|Diane Blankenburg with her nearly 14-year-old Lab, Lady.|
Tired from a late night plane arrival and early morning wakeup call, I stumbled to the keynote address by No Kill Advocacy Center founder Nathan Winograd, kicking off the first day of the No Kill Conference 2010. Excitement was in the air—from the reunion of like-minded colleagues to awestruck newborns meeting the “rock stars” of the animal welfare world for the first time.
In spite of running on fumes and having attended many of these types of conferences over the last eight years, I was still moved by the emotion and stirred to action—feeling a new sense of inspiration that our goal was more possible than ever before.
Nathan’s message is always clear and to the point—stop the needless killing of homeless pets. But this time, there was a new twist that added an extra spark of hope. He eloquently pointed out that cultural change traditionally comes about in our nation through legislative change. “We are a government of the people, by the people, and for the people,” Nathan said. “Our system of government was designed not only to solidify the ideal of the American Revolution, but to change with the changing times.”
But it is also traditionally fueled by passion and commitment to overcome social resistance. We are a people that love dogs and cats as is evidenced by how much money, time and love we invest in them. So it only makes sense that if we give these same people a chance to support laws that save these very animals, they will come out in droves. Social resistance is not a factor.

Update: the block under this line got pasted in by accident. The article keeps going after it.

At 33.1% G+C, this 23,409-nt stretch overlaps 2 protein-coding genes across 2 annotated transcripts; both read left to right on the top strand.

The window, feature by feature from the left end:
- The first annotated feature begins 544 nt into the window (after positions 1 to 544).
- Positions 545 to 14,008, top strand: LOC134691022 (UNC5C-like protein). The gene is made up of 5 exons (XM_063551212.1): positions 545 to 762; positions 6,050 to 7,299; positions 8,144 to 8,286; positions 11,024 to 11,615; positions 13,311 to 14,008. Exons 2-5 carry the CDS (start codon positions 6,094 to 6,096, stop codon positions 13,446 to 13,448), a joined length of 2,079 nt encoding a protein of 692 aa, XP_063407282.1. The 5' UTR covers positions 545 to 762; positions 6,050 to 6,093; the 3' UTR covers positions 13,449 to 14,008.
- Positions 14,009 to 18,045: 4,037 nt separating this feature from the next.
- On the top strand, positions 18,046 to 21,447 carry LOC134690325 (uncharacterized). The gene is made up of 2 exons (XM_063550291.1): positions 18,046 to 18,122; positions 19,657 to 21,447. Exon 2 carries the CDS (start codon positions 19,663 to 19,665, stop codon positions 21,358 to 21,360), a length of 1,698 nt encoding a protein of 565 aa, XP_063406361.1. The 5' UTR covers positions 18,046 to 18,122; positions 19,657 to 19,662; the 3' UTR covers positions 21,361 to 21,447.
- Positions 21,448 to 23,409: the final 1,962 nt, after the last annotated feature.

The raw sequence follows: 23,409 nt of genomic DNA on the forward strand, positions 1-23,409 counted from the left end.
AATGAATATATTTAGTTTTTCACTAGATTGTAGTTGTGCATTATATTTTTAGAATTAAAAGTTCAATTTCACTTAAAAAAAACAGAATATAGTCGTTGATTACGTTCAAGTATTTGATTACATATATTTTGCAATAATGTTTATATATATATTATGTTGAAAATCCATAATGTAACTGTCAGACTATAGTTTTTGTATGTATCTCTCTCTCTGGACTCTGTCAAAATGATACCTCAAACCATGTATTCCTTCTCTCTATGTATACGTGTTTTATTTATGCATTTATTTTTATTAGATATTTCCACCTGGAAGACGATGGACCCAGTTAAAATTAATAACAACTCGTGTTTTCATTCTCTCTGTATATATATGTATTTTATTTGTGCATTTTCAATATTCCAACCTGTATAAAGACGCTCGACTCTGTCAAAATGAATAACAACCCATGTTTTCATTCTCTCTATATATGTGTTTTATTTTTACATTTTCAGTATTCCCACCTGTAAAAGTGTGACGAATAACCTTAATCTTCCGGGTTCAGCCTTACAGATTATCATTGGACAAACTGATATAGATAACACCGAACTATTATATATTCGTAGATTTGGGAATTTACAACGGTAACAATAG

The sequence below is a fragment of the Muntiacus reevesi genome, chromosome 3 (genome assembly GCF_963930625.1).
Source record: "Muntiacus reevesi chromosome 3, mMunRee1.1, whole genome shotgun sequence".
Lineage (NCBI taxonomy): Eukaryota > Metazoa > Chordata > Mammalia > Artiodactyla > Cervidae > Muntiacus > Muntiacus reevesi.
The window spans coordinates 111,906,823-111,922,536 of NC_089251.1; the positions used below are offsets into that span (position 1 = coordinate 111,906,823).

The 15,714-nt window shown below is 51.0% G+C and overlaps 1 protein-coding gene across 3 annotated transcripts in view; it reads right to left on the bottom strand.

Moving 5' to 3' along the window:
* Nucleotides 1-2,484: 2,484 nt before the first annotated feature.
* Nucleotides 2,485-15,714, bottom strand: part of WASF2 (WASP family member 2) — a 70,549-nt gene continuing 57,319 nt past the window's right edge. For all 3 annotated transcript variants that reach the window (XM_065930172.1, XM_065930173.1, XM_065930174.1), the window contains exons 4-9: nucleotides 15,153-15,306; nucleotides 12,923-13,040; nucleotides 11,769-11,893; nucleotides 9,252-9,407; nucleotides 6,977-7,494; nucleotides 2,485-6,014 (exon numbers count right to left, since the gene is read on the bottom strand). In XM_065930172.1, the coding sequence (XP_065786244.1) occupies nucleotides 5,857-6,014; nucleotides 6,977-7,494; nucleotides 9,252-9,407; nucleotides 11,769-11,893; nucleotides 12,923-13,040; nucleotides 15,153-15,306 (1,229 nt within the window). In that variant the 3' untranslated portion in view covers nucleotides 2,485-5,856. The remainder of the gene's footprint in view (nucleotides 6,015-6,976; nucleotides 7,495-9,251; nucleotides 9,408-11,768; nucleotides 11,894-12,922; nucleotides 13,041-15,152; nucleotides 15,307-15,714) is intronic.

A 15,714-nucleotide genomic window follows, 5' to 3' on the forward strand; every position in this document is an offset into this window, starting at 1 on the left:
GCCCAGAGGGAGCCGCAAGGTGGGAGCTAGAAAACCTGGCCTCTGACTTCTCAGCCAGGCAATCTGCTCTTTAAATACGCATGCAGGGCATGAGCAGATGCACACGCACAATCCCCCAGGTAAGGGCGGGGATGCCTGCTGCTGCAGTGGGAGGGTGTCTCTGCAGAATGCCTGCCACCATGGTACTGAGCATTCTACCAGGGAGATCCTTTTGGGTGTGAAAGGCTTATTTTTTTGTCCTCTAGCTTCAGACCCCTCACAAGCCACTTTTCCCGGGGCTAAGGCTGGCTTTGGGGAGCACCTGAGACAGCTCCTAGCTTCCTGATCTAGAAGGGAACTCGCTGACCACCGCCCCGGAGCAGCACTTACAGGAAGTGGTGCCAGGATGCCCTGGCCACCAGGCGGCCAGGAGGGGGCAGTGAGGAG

So this is why it’s so important that this conference is held in Washington D.C., in a law school (George Washington University Law School), and in a conference that combines animal sheltering and law. Today’s conference topics ranged from legislating no kill to shelter enrichment for dogs and cats to turbo-charging pet adoptions to using technology to save lives.
I found the last topic particularly interesting. Just as our national traditions bring the legal field to bear on this cause, modern society brings technology in the form of social media. “Social media works because users want to create social value through the use of media by elevating the consciousness of society,” said Mike Frey, executive director of Animal Ark, a no kill shelter in Minneapolis/St. Paul. It is a crime to not use this phenomenon and tool for the sake of the homeless animals.
How ironic that a century-old legal system and the current social media explosion can come together to change the future for our deserving homeless pets.
So I joined forces with several hundred other attendees in applauding Nathan’s mantra—“We are the future. No more excuses, no more compromises and no more killing.”
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